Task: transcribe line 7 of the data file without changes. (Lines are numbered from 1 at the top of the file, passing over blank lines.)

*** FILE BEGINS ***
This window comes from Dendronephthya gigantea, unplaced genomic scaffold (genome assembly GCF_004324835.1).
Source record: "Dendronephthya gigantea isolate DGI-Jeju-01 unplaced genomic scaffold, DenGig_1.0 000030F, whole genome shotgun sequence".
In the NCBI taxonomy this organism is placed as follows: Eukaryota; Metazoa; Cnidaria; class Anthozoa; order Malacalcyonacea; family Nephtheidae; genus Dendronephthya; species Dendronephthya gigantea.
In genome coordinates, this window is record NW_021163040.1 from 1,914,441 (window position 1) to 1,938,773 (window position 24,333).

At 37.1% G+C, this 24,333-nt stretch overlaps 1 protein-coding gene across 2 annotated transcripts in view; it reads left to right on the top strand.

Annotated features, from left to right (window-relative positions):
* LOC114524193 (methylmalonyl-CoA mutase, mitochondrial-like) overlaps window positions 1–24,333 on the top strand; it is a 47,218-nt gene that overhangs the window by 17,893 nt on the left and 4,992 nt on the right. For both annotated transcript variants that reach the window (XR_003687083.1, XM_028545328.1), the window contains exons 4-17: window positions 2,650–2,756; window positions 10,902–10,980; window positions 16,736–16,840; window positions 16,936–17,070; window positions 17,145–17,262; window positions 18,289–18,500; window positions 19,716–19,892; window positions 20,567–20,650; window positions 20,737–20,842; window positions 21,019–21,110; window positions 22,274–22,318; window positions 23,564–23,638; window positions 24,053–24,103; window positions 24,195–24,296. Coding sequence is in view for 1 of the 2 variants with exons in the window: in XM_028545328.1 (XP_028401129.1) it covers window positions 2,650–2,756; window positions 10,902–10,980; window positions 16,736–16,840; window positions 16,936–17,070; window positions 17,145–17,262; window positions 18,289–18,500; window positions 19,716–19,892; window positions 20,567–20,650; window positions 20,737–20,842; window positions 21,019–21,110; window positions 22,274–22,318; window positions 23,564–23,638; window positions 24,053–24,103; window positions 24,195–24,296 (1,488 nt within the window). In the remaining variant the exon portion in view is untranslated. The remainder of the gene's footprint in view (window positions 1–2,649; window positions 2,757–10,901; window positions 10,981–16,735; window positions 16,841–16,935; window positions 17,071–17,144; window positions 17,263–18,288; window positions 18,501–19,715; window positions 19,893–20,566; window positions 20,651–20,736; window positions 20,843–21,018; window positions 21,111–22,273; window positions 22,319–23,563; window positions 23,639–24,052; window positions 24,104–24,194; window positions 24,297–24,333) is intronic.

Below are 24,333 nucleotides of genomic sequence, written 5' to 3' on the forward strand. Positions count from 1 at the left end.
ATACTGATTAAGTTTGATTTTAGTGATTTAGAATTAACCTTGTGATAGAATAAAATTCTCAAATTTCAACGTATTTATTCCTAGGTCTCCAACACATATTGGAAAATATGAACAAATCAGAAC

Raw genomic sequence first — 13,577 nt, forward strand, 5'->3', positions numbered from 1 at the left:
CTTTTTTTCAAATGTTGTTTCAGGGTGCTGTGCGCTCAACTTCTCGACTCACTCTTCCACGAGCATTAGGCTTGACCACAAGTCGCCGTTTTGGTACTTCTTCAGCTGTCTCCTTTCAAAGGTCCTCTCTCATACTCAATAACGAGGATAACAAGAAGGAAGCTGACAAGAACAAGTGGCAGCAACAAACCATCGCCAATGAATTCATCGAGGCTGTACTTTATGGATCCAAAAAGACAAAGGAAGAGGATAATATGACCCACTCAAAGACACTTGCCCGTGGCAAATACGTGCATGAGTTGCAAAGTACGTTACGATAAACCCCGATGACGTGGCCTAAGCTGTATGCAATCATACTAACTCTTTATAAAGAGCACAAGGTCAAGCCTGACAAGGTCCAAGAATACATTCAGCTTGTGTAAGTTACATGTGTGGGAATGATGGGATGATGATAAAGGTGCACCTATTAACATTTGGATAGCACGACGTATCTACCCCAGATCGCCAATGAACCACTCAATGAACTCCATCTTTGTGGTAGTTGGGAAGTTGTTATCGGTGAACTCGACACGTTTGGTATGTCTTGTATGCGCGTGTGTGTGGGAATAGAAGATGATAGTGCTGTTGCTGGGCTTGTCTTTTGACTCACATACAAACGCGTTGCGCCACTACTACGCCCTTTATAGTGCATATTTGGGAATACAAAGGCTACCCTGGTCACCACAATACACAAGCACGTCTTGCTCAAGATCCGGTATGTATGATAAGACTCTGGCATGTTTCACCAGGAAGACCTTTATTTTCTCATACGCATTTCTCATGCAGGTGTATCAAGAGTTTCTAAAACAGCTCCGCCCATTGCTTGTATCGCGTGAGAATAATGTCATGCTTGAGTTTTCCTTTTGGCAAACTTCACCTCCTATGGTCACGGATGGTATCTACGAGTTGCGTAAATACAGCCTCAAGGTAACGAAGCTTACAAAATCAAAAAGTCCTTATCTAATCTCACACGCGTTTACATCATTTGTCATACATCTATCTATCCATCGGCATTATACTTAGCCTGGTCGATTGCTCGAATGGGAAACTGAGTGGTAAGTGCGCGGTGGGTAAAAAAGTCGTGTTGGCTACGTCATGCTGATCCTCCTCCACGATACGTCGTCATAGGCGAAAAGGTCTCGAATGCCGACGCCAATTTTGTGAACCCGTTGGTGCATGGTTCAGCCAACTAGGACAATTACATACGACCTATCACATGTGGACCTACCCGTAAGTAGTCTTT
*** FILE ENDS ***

* LOC114524193 (methylmalonyl-CoA mutase, mitochondrial-like) overlaps window positions 1–24,333 on the top strand; it is a 47,218-nt gene that overhangs the window by 17,893 nt on the left and 4,992 nt on the right. For both annotated transcript variants that reach the window (XR_003687083.1, XM_028545328.1), the window contains exons 4-17: window positions 2,650–2,756; window positions 10,902–10,980; window positions 16,736–16,840; window positions 16,936–17,070; window positions 17,145–17,262; window positions 18,289–18,500; window positions 19,716–19,892; window positions 20,567–20,650; window positions 20,737–20,842; window positions 21,019–21,110; window positions 22,274–22,318; window positions 23,564–23,638; window positions 24,053–24,103; window positions 24,195–24,296. Coding sequence is in view for 1 of the 2 variants with exons in the window: in XM_028545328.1 (XP_028401129.1) it covers window positions 2,650–2,756; window positions 10,902–10,980; window positions 16,736–16,840; window positions 16,936–17,070; window positions 17,145–17,262; window positions 18,289–18,500; window positions 19,716–19,892; window positions 20,567–20,650; window positions 20,737–20,842; window positions 21,019–21,110; window positions 22,274–22,318; window positions 23,564–23,638; window positions 24,053–24,103; window positions 24,195–24,296 (1,488 nt within the window). In the remaining variant the exon portion in view is untranslated. The remainder of the gene's footprint in view (window positions 1–2,649; window positions 2,757–10,901; window positions 10,981–16,735; window positions 16,841–16,935; window positions 17,071–17,144; window positions 17,263–18,288; window positions 18,501–19,715; window positions 19,893–20,566; window positions 20,651–20,736; window positions 20,843–21,018; window positions 21,111–22,273; window positions 22,319–23,563; window positions 23,639–24,052; window positions 24,104–24,194; window positions 24,297–24,333) is intronic.